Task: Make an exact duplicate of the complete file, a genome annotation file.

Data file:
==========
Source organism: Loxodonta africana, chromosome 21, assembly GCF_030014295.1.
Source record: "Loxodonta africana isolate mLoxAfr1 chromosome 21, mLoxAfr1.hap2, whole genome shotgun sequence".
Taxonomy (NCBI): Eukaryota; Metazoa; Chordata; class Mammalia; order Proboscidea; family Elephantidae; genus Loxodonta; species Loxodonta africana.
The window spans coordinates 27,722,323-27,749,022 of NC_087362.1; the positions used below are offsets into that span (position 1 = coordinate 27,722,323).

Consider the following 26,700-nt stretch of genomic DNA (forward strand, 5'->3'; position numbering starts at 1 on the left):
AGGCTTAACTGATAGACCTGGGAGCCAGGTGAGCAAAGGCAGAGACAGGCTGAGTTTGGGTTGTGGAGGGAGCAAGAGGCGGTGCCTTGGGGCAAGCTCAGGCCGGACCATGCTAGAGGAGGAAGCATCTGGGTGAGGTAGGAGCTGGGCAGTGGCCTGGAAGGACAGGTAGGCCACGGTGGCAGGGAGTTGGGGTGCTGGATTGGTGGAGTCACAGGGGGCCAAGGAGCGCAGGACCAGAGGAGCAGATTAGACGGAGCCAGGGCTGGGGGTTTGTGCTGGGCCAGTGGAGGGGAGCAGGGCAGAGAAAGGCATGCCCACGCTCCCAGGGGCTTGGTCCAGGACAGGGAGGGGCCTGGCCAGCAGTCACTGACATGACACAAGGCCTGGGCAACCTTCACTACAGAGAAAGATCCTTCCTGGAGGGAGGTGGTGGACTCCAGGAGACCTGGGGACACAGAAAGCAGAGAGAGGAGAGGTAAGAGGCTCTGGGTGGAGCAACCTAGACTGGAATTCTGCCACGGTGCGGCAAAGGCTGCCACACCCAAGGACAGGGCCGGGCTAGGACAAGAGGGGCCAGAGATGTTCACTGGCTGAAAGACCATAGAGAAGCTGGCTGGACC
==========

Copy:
Source organism: Loxodonta africana, chromosome 21, assembly GCF_030014295.1.
Source record: "Loxodonta africana isolate mLoxAfr1 chromosome 21, mLoxAfr1.hap2, whole genome shotgun sequence".
Taxonomy (NCBI): Eukaryota; Metazoa; Chordata; class Mammalia; order Proboscidea; family Elephantidae; genus Loxodonta; species Loxodonta africana.
The window spans coordinates 27,722,323-27,749,022 of NC_087362.1; the positions used below are offsets into that span (position 1 = coordinate 27,722,323).

Consider the following 26,700-nt stretch of genomic DNA (forward strand, 5'->3'; position numbering starts at 1 on the left):
AGGCTTAACTGATAGACCTGGGAGCCAGGTGAGCAAAGGCAGAGACAGGCTGAGTTTGGGTTGTGGAGGGAGCAAGAGGCGGTGCCTTGGGGCAAGCTCAGGCCGGACCATGCTAGAGGAGGAAGCATCTGGGTGAGGTAGGAGCTGGGCAGTGGCCTGGAAGGACAGGTAGGCCACGGTGGCAGGGAGTTGGGGTGCTGGATTGGTGGAGTCACAGGGGGCCAAGGAGCGCAGGACCAGAGGAGCAGATTAGACGGAGCCAGGGCTGGGGGTTTGTGCTGGGCCAGTGGAGGGGAGCAGGGCAGAGAAAGGCATGCCCACGCTCCCAGGGGCTTGGTCCAGGACAGGGAGGGGCCTGGCCAGCAGTCACTGACATGACACAAGGCCTGGGCAACCTTCACTACAGAGAAAGATCCTTCCTGGAGGGAGGTGGTGGACTCCAGGAGACCTGGGGACACAGAAAGCAGAGAGAGGAGAGGTAAGAGGCTCTGGGTGGAGCAACCTAGACTGGAATTCTGCCACGGTGCGGCAAAGGCTGCCACACCCAAGGACAGGGCCGGGCTAGGACAAGAGGGGCCAGAGATGTTCACTGGCTGAAAGACCATAGAGAAGCTGGCTGGACC